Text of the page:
Peptides in sport

07 February 2013

They're being very cheeky says Dr Richard Williams.

Alfred Deakin Postdoctoral Research fellow Dr Richard Williams believes sports scientists have been using peptides as a “cheeky” way to get around drug tests in sport.

This follows the Australian Crime Commission report released in Canberra today that says the use of peptides in professional sport is widespread.

“Human Growth Hormone (HGH) is a protein hormone secreted by the pituitary gland," Dr Williams said.

“You can also inject it directly into your body to get the effects of improved skin or muscle repair.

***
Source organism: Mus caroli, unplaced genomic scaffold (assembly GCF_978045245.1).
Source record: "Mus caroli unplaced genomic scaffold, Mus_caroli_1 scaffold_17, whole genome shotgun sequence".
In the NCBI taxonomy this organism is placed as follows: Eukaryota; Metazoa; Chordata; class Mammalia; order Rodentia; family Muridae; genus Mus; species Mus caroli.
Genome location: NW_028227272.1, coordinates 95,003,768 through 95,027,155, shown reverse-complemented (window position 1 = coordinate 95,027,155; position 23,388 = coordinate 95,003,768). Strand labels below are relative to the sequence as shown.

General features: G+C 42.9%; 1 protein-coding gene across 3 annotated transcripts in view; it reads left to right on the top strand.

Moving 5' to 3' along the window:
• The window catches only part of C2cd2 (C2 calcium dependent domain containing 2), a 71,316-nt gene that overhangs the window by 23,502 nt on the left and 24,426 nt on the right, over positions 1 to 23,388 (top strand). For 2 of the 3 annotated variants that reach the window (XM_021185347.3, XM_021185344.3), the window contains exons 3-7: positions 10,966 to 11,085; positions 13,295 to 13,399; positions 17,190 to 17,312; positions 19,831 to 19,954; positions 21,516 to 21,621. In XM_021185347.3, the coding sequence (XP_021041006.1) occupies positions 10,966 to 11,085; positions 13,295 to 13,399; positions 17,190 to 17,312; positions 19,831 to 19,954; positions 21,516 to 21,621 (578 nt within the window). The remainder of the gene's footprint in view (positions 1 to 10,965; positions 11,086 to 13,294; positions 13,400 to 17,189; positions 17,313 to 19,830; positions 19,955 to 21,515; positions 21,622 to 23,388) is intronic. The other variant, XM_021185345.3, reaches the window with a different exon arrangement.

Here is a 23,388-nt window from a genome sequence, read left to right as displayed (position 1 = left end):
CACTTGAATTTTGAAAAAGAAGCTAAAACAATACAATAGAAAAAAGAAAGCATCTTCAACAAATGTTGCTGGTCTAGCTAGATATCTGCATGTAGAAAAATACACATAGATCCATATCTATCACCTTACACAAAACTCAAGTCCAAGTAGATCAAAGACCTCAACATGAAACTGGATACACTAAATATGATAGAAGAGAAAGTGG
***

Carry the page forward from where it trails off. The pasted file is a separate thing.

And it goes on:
“Obviously, if you are a sportsperson, you can’t do that, because it is on the banned substance list. However, in the body, HGH production is governed by another set of peptide hormones.

“So what they are doing is cheeky; by making the functional peptide sequences of this second type, purifying them, and giving them to the players they are using these unregulated compounds to get the extra production of HGH.

“Technically it is not against the anti-doping rules, but it is against the spirit of sport.”

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They're being very cheeky, says Dr Richard Williams. They're being very cheeky, says Dr Richard Williams.

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